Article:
As expected, Ezekwesili and her cohort have run out of steam since the swearing-in of Buhari on 29 May 2015. Now that the BBOG is a shadow of itself, has Buhari rescued the Chibok girls, or was it a HF campaign outfit as acknowledged by Chief Audu Ogbe? In appreciation for BBOG’s support, a co-founder of BBOG, Hadiza Bala-Usman had since been appointed chief of staff and member of Buhari’s Anti-Corruption Advisory Committee by Mallam El-Rufai and Buhari respectively. Though Buhari seems to detest the Igbos with a passion, it is hoped that Ezekwesili’s loyalty to HF hegemonic agenda will convince him to find something for her, however small.

The January 16th bravado

After the APC presidential campaign rally in Maiduguri on 16 January 2015, Buhari insisted on visiting the Chibok village. He reluctantly aborted the journey when he realized that the military were not prepared to provide adequate security.

If Buhari’s desire was not a political grandstanding, why has he not visited thevillage or anywhere in the North-East, in spite of the fact that BHIJ have killed thousands since 29 May 2015? Why has he not abandoned the comfort of Aso Rock Villa and relocated to the North-East to lead the battle against BHIJ from the front, as he promised during the campaign?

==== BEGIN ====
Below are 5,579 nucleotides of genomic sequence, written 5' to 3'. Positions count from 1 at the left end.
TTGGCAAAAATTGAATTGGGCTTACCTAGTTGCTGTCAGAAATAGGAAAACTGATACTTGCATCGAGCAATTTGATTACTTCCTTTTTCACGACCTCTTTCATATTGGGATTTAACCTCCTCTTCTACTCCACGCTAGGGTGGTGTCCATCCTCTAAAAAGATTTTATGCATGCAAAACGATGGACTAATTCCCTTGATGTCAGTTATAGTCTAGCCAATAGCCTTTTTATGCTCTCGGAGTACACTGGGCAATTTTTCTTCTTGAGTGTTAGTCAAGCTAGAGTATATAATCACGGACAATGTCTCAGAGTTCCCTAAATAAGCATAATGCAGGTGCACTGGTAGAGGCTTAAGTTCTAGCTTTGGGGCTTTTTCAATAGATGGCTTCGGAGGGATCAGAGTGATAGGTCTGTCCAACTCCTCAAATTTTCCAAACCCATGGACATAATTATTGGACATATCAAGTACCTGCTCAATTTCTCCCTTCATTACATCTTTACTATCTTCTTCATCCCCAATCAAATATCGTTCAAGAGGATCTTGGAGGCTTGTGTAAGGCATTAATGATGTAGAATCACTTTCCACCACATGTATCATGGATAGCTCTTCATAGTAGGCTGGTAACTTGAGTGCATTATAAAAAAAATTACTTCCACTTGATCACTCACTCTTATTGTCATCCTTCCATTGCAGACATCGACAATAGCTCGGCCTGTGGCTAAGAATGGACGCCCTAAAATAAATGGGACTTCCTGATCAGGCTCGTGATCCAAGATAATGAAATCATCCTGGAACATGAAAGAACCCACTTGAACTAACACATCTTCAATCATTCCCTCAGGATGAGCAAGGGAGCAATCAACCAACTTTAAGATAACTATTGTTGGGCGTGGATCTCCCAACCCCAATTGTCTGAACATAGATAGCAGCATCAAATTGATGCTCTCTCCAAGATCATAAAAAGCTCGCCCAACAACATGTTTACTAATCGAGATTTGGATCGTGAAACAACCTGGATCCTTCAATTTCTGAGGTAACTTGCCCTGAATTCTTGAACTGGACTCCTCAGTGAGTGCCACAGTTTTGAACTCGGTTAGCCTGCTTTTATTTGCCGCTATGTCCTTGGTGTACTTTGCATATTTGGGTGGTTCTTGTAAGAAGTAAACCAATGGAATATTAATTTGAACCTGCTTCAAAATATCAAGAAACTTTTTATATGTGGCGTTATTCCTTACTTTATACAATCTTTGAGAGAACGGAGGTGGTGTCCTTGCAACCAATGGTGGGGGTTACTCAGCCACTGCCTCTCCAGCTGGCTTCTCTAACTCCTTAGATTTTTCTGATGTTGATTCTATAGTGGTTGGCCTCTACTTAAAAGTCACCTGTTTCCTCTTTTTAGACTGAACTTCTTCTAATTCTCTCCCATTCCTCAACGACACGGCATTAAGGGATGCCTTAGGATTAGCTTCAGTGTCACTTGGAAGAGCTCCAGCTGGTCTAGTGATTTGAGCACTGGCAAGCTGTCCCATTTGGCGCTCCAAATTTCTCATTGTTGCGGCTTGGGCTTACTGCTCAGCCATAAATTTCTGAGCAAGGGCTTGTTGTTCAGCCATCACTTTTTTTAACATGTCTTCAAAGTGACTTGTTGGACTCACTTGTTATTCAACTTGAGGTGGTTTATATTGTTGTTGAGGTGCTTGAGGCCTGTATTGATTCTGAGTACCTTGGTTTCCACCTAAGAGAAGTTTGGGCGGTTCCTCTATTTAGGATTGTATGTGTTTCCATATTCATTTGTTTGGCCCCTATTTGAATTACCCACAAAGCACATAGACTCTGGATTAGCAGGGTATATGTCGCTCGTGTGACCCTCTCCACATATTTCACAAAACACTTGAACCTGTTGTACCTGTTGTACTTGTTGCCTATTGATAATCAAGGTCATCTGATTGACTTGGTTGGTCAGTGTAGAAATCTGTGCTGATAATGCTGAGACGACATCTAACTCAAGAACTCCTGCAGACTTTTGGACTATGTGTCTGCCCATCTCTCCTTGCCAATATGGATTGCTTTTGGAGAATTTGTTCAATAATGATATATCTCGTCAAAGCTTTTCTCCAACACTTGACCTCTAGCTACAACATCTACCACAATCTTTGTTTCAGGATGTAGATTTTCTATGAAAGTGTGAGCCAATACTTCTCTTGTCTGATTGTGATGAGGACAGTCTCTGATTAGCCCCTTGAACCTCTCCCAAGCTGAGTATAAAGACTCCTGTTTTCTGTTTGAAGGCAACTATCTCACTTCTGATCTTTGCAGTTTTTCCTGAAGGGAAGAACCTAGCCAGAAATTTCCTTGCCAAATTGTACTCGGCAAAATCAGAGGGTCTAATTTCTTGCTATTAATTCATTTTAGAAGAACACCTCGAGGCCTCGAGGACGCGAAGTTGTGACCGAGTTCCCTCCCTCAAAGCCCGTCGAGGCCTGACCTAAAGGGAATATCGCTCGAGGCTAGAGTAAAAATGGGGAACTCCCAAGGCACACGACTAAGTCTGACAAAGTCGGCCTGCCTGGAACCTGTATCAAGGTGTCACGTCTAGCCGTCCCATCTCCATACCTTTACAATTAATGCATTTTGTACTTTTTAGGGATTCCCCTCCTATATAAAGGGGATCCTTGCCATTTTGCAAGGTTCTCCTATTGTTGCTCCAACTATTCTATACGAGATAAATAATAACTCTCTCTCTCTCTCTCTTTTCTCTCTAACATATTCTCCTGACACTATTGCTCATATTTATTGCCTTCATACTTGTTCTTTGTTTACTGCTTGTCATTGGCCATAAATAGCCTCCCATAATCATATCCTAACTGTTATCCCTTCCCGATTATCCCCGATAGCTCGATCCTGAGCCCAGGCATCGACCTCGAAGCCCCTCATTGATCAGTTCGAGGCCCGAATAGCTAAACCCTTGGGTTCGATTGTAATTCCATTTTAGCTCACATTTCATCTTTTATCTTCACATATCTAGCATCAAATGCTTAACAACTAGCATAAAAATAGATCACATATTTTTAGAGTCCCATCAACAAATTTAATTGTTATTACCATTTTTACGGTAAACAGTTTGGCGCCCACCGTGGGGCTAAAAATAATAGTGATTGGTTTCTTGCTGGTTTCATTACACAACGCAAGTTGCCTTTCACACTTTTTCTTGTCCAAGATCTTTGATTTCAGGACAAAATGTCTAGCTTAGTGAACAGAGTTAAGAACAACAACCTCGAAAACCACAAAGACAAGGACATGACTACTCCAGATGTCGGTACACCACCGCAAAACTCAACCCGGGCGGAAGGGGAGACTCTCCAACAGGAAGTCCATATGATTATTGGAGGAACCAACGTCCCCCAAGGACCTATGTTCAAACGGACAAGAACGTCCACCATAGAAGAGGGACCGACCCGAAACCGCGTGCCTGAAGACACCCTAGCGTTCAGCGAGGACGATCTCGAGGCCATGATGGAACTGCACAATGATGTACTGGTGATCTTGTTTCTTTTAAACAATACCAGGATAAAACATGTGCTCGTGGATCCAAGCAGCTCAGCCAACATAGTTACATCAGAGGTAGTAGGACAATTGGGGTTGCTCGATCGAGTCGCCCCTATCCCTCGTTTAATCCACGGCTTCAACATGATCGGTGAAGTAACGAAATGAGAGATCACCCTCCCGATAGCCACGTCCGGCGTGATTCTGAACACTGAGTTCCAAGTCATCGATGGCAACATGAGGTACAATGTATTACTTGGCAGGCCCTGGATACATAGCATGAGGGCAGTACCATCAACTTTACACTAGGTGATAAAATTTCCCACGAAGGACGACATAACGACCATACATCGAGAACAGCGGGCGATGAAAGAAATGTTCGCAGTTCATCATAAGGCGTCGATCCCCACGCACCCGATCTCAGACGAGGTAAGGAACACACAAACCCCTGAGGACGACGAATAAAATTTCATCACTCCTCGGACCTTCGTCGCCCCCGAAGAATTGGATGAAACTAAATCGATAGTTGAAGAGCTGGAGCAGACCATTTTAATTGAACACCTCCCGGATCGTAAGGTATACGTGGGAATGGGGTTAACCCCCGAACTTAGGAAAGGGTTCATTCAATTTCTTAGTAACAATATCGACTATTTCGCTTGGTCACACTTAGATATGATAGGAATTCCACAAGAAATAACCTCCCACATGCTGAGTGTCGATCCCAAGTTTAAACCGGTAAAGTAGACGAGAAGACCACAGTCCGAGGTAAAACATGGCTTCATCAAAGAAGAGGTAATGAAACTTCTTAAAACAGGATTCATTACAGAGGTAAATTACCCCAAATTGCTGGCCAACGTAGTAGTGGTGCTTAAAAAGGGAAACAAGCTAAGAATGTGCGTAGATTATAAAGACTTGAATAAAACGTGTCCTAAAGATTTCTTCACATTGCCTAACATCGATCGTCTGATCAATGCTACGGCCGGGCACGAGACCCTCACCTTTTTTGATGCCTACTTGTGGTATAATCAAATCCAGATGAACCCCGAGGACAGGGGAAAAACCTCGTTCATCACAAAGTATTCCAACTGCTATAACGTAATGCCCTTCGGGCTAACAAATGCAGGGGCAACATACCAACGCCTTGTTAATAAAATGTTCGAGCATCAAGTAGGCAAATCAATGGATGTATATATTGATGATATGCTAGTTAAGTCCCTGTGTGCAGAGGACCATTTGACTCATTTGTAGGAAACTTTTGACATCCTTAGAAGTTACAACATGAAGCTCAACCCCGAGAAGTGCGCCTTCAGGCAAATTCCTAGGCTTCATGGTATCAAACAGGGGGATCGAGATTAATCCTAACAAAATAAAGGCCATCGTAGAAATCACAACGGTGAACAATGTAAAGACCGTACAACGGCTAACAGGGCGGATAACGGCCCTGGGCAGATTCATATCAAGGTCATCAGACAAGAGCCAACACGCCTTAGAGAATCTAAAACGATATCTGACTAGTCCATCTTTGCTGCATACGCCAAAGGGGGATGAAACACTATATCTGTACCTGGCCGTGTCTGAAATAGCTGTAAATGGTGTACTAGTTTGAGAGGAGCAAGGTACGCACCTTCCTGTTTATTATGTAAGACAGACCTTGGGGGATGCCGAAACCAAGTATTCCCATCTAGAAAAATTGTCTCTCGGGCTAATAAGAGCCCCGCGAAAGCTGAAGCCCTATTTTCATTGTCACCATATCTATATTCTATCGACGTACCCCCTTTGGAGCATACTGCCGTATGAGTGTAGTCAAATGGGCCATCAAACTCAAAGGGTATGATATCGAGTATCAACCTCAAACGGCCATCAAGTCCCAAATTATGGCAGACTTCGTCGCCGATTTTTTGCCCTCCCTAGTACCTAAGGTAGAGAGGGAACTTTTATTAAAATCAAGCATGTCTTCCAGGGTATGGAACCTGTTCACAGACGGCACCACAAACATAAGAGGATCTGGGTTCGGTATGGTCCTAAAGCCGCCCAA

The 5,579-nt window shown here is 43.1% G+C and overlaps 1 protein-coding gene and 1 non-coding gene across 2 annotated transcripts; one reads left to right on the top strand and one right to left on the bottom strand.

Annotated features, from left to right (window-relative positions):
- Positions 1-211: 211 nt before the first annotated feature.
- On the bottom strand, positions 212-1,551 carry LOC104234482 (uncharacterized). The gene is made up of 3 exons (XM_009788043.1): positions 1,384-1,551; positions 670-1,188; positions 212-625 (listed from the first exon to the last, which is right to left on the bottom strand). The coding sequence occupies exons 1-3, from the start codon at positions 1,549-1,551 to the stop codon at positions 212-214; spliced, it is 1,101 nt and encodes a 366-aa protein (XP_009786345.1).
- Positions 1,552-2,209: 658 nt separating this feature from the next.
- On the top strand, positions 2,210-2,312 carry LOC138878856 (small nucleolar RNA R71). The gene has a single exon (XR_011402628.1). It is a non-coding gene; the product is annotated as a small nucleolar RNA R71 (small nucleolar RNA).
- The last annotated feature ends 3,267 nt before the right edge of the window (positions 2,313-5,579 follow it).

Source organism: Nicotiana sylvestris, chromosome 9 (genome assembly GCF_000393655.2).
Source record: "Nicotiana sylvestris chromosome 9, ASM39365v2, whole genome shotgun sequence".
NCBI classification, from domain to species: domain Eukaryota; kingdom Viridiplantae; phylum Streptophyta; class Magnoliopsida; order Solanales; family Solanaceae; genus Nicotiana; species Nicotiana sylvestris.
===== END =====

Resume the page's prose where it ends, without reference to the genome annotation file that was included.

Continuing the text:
May God grant us the Grace to see with our eyes, but not with our minds.

In April 2014, hundreds of young schoolgirls have been abducted by Boko Haram from the Government girls' secondary school in Chibok. The shocking news, and subsequent “ proof videos” released by Boko Haram, drew global attention, with many foreign governments offering their help in order to facilitate the release of the girls.